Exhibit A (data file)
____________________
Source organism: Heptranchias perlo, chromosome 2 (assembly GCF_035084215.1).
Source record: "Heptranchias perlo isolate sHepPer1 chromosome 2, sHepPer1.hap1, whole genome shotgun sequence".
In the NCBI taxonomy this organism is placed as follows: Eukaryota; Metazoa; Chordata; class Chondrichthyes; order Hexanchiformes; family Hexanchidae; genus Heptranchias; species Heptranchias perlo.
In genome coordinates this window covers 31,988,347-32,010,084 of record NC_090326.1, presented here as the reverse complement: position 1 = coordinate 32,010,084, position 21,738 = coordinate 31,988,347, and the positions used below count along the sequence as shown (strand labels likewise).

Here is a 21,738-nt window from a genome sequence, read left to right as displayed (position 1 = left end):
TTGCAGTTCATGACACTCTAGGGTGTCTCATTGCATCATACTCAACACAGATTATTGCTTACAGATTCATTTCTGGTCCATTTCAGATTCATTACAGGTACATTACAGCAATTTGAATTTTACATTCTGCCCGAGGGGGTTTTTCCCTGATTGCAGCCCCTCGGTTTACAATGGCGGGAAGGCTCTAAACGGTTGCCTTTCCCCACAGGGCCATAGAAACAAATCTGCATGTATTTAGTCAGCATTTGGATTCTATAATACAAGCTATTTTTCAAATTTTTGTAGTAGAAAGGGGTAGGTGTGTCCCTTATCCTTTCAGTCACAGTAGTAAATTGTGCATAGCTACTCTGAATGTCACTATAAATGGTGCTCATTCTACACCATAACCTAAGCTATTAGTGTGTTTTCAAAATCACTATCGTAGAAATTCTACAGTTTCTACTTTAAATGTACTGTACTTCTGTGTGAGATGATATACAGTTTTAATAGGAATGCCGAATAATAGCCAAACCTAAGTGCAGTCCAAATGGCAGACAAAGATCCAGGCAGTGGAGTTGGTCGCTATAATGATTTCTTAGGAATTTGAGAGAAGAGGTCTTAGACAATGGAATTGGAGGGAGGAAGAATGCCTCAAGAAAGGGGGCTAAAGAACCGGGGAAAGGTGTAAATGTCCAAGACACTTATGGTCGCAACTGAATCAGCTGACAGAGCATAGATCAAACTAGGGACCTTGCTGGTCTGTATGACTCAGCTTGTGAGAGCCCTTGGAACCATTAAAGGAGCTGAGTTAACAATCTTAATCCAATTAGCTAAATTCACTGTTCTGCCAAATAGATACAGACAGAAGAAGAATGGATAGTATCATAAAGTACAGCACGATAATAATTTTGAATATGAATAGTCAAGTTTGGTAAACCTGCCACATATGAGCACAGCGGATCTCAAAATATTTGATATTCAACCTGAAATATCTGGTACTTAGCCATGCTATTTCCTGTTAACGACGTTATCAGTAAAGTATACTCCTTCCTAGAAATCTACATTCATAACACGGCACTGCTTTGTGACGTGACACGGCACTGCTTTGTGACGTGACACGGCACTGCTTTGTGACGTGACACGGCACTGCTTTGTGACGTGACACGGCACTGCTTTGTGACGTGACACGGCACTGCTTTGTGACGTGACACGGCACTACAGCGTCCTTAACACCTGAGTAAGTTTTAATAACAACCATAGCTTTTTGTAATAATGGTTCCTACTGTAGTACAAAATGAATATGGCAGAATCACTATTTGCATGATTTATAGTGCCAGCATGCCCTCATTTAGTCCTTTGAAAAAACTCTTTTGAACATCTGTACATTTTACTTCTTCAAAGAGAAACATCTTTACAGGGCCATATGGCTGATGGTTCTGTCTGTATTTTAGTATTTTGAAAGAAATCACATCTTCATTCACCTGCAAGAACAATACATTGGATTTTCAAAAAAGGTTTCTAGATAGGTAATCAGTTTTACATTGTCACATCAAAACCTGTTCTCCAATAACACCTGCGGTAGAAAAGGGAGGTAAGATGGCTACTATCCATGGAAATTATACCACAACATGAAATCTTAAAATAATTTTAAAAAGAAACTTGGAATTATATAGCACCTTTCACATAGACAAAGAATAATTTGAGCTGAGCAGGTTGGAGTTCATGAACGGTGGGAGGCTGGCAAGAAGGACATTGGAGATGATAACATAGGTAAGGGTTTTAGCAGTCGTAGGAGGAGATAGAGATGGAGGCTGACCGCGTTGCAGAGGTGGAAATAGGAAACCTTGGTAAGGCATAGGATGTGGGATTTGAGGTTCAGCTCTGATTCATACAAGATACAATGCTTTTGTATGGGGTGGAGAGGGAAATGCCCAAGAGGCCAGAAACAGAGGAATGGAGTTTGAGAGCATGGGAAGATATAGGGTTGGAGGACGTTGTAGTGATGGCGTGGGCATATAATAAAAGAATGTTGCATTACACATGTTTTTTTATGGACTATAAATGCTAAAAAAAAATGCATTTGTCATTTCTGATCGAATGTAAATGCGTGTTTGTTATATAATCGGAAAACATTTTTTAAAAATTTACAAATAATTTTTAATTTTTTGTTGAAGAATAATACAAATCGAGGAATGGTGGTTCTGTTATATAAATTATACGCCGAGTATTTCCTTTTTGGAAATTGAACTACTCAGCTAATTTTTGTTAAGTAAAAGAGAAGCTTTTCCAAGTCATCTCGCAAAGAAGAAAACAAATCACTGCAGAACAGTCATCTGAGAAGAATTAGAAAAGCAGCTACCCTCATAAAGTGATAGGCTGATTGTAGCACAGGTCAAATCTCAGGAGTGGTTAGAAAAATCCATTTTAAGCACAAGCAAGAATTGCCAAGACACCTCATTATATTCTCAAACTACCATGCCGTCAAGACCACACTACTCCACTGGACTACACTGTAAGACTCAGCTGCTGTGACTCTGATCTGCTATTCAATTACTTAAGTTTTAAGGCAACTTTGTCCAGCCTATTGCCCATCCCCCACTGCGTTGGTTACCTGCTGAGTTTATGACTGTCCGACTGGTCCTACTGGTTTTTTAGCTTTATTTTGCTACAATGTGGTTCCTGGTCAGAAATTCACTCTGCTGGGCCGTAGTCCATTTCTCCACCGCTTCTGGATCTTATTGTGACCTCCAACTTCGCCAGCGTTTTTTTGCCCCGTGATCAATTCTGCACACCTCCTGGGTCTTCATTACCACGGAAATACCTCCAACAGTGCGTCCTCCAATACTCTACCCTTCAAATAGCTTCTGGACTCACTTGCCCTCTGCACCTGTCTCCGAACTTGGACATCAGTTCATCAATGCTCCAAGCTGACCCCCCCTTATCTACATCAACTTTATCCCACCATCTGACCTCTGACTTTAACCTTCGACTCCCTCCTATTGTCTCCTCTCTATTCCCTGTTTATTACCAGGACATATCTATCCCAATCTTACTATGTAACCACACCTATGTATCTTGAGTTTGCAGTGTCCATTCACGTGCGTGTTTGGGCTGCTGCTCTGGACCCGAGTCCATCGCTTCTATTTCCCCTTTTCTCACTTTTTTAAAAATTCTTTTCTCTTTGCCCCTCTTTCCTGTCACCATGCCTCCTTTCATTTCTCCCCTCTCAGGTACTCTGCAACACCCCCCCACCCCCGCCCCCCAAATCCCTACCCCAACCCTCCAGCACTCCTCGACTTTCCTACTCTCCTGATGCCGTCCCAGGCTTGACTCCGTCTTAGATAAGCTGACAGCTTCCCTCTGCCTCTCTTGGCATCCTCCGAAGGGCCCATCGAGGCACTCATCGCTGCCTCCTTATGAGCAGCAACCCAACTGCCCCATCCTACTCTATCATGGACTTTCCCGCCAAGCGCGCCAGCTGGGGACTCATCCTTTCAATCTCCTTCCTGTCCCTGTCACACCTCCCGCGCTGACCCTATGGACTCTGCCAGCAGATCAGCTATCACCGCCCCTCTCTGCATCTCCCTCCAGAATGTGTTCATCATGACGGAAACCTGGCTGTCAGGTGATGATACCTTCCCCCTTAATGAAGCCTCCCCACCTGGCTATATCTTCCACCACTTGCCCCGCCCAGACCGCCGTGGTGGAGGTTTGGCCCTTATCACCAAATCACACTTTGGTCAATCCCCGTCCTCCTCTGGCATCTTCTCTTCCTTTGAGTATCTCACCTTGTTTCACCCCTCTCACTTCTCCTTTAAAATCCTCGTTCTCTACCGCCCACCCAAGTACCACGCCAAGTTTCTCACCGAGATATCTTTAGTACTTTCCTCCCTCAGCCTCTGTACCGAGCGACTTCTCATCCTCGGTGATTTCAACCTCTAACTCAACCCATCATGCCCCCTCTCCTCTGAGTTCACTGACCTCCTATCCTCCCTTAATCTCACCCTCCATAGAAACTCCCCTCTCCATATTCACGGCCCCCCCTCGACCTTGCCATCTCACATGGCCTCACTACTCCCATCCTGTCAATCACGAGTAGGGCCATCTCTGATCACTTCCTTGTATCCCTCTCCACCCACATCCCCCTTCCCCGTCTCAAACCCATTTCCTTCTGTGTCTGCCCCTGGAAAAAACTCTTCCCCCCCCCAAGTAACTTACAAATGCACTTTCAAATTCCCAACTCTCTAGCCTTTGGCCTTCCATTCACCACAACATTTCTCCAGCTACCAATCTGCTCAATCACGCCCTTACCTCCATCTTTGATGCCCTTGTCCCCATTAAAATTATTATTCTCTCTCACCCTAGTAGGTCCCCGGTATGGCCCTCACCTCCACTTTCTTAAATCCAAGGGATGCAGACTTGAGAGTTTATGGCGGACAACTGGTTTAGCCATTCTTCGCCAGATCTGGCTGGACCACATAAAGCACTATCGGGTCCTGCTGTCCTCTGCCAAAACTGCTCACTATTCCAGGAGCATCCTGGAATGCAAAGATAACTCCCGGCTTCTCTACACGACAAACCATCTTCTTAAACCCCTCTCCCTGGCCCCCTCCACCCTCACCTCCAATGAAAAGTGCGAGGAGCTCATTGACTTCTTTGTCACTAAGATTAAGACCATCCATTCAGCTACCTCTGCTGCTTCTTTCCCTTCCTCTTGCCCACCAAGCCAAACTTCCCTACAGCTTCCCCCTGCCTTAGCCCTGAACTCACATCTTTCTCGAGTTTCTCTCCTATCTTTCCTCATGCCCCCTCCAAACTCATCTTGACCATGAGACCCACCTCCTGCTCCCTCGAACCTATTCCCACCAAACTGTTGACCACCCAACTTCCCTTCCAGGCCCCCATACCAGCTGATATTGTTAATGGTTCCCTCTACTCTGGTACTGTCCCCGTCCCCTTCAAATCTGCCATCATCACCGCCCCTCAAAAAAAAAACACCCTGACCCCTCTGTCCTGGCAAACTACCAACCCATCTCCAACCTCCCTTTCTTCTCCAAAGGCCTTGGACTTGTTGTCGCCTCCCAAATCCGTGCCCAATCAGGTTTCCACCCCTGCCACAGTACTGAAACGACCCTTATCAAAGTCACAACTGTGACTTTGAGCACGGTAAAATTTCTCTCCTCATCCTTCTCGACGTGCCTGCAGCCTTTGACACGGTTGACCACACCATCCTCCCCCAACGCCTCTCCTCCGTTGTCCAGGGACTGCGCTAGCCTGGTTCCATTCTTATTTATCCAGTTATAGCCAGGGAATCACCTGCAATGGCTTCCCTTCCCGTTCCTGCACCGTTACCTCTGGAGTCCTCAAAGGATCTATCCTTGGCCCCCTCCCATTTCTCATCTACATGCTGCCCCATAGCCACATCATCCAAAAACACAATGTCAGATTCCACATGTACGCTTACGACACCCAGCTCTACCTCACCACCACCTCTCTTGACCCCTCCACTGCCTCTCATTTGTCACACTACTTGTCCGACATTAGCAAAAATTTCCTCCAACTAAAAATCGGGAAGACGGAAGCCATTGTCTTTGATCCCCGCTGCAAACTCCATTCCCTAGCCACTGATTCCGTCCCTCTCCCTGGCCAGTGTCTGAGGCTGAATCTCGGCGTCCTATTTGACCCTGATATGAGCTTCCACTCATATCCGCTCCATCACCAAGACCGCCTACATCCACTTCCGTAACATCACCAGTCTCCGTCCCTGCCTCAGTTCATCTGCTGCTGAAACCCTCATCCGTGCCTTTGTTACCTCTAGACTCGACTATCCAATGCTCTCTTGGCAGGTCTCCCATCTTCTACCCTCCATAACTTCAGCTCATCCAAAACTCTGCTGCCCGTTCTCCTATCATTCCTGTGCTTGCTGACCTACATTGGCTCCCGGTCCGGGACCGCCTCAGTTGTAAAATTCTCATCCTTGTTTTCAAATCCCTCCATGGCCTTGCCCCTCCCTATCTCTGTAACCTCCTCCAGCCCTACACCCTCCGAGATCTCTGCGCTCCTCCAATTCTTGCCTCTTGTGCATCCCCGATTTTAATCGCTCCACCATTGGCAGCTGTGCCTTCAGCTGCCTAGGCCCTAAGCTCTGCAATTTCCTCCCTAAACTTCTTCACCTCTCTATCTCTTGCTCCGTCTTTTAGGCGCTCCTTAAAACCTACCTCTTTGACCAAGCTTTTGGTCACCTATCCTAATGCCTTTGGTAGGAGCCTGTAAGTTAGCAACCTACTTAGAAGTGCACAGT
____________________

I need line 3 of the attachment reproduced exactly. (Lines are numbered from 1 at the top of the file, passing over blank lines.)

In the NCBI taxonomy this organism is placed as follows: Eukaryota; Metazoa; Chordata; class Chondrichthyes; order Hexanchiformes; family Hexanchidae; genus Heptranchias; species Heptranchias perlo.